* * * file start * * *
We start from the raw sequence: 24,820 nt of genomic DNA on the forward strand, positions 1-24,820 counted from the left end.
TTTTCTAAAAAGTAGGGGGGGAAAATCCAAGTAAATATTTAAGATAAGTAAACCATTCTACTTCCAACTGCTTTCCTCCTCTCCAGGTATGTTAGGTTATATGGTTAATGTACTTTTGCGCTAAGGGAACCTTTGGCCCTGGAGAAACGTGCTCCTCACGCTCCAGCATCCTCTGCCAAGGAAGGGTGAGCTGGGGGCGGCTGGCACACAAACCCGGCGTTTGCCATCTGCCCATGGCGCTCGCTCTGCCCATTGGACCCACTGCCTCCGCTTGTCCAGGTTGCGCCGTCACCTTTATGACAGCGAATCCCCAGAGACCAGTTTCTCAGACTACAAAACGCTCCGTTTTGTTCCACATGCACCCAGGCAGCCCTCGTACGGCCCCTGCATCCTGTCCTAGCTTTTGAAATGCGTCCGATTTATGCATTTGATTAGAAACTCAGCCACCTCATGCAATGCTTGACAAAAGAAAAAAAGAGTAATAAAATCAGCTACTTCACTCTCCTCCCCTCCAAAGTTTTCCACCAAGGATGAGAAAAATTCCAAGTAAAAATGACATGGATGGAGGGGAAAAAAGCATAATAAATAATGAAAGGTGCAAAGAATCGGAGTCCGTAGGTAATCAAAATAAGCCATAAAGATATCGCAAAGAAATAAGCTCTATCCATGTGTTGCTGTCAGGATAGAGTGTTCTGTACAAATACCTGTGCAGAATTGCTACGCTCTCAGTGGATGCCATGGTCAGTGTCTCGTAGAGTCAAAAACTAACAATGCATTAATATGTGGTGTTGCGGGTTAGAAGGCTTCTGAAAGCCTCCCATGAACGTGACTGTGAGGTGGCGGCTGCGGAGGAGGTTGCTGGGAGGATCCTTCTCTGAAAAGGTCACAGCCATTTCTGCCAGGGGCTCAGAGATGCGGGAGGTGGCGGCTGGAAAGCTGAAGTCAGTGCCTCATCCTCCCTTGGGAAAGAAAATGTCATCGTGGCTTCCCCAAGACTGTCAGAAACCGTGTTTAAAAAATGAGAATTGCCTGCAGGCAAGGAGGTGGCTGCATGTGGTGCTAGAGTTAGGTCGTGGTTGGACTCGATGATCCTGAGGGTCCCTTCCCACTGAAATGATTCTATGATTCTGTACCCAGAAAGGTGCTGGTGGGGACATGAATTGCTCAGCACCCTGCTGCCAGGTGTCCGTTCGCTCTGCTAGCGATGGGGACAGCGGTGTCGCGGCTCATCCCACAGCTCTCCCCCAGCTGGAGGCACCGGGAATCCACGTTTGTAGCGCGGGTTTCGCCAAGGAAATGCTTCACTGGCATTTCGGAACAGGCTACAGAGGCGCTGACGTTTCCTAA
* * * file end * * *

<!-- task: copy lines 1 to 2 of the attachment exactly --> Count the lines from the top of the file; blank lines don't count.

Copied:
We start from the raw sequence: 24,820 nt of genomic DNA on the forward strand, positions 1-24,820 counted from the left end.
TTTTCTAAAAAGTAGGGGGGGAAAATCCAAGTAAATATTTAAGATAAGTAAACCATTCTACTTCCAACTGCTTTCCTCCTCTCCAGGTATGTTAGGTTATATGGTTAATGTACTTTTGCGCTAAGGGAACCTTTGGCCCTGGAGAAACGTGCTCCTCACGCTCCAGCATCCTCTGCCAAGGAAGGGTGAGCTGGGGGCGGCTGGCACACAAACCCGGCGTTTGCCATCTGCCCATGGCGCTCGCTCTGCCCATTGGACCCACTGCCTCCGCTTGTCCAGGTTGCGCCGTCACCTTTATGACAGCGAATCCCCAGAGACCAGTTTCTCAGACTACAAAACGCTCCGTTTTGTTCCACATGCACCCAGGCAGCCCTCGTACGGCCCCTGCATCCTGTCCTAGCTTTTGAAATGCGTCCGATTTATGCATTTGATTAGAAACTCAGCCACCTCATGCAATGCTTGACAAAAGAAAAAAAGAGTAATAAAATCAGCTACTTCACTCTCCTCCCCTCCAAAGTTTTCCACCAAGGATGAGAAAAATTCCAAGTAAAAATGACATGGATGGAGGGGAAAAAAGCATAATAAATAATGAAAGGTGCAAAGAATCGGAGTCCGTAGGTAATCAAAATAAGCCATAAAGATATCGCAAAGAAATAAGCTCTATCCATGTGTTGCTGTCAGGATAGAGTGTTCTGTACAAATACCTGTGCAGAATTGCTACGCTCTCAGTGGATGCCATGGTCAGTGTCTCGTAGAGTCAAAAACTAACAATGCATTAATATGTGGTGTTGCGGGTTAGAAGGCTTCTGAAAGCCTCCCATGAACGTGACTGTGAGGTGGCGGCTGCGGAGGAGGTTGCTGGGAGGATCCTTCTCTGAAAAGGTCACAGCCATTTCTGCCAGGGGCTCAGAGATGCGGGAGGTGGCGGCTGGAAAGCTGAAGTCAGTGCCTCATCCTCCCTTGGGAAAGAAAATGTCATCGTGGCTTCCCCAAGACTGTCAGAAACCGTGTTTAAAAAATGAGAATTGCCTGCAGGCAAGGAGGTGGCTGCATGTGGTGCTAGAGTTAGGTCGTGGTTGGACTCGATGATCCTGAGGGTCCCTTCCCACTGAAATGATTCTATGATTCTGTACCCAGAAAGGTGCTGGTGGGGACATGAATTGCTCAGCACCCTGCTGCCAGGTGTCCGTTCGCTCTGCTAGCGATGGGGACAGCGGTGTCGCGGCTCATCCCACAGCTCTCCCCCAGCTGGAGGCACCGGGAATCCACGTTTGTAGCGCGGGTTTCGCCAAGGAAATGCTTCACTGGCATTTCGGAACAGGCTACAGAGGCGCTGACGTTTCCTAA